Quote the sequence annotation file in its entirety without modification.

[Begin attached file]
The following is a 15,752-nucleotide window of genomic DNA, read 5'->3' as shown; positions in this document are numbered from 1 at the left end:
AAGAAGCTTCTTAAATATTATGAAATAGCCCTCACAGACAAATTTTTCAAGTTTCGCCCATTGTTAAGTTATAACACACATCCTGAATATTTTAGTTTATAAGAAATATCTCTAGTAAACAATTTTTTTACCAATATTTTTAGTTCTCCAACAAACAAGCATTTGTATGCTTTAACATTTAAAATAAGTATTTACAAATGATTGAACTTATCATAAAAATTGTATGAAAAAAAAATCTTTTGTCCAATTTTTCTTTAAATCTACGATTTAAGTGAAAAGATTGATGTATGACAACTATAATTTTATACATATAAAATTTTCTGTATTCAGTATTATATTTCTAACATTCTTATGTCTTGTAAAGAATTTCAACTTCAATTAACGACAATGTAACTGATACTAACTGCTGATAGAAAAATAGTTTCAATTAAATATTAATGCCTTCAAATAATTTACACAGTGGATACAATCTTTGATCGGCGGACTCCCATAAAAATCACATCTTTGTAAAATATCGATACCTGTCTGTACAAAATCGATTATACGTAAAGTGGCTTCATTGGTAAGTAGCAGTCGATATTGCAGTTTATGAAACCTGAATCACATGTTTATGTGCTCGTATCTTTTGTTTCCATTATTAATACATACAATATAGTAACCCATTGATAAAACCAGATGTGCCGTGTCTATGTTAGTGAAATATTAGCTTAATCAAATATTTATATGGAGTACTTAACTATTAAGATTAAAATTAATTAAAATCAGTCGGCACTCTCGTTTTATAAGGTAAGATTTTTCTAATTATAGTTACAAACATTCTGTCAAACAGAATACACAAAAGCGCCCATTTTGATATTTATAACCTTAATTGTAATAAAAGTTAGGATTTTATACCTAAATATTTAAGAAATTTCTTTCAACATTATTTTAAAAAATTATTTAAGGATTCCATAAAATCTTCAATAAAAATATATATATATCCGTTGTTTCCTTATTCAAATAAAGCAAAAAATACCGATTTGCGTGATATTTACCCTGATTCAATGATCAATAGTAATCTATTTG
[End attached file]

The following is a 15,752-nucleotide window of genomic DNA, read 5'->3' as shown; positions in this document are numbered from 1 at the left end:
AAGAAGCTTCTTAAATATTATGAAATAGCCCTCACAGACAAATTTTTCAAGTTTCGCCCATTGTTAAGTTATAACACACATCCTGAATATTTTAGTTTATAAGAAATATCTCTAGTAAACAATTTTTTTACCAATATTTTTAGTTCTCCAACAAACAAGCATTTGTATGCTTTAACATTTAAAATAAGTATTTACAAATGATTGAACTTATCATAAAAATTGTATGAAAAAAAAATCTTTTGTCCAATTTTTCTTTAAATCTACGATTTAAGTGAAAAGATTGATGTATGACAACTATAATTTTATACATATAAAATTTTCTGTATTCAGTATTATATTTCTAACATTCTTATGTCTTGTAAAGAATTTCAACTTCAATTAACGACAATGTAACTGATACTAACTGCTGATAGAAAAATAGTTTCAATTAAATATTAATGCCTTCAAATAATTTACACAGTGGATACAATCTTTGATCGGCGGACTCCCATAAAAATCACATCTTTGTAAAATATCGATACCTGTCTGTACAAAATCGATTATACGTAAAGTGGCTTCATTGGTAAGTAGCAGTCGATATTGCAGTTTATGAAACCTGAATCACATGTTTATGTGCTCGTATCTTTTGTTTCCATTATTAATACATACAATATAGTAACCCATTGATAAAACCAGATGTGCCGTGTCTATGTTAGTGAAATATTAGCTTAATCAAATATTTATATGGAGTACTTAACTATTAAGATTAAAATTAATTAAAATCAGTCGGCACTCTCGTTTTATAAGGTAAGATTTTTCTAATTATAGTTACAAACATTCTGTCAAACAGAATACACAAAAGCGCCCATTTTGATATTTATAACCTTAATTGTAATAAAAGTTAGGATTTTATACCTAAATATTTAAGAAATTTCTTTCAACATTATTTTAAAAAATTATTTAAGGATTCCATAAAATCTTCAATAAAAATATATATATATCCGTTGTTTCCTTATTCAAATAAAGCAAAAAATACCGATTTGCGTGATATTTACCCTGATTCAATGATCAATAGTAATCTATTTG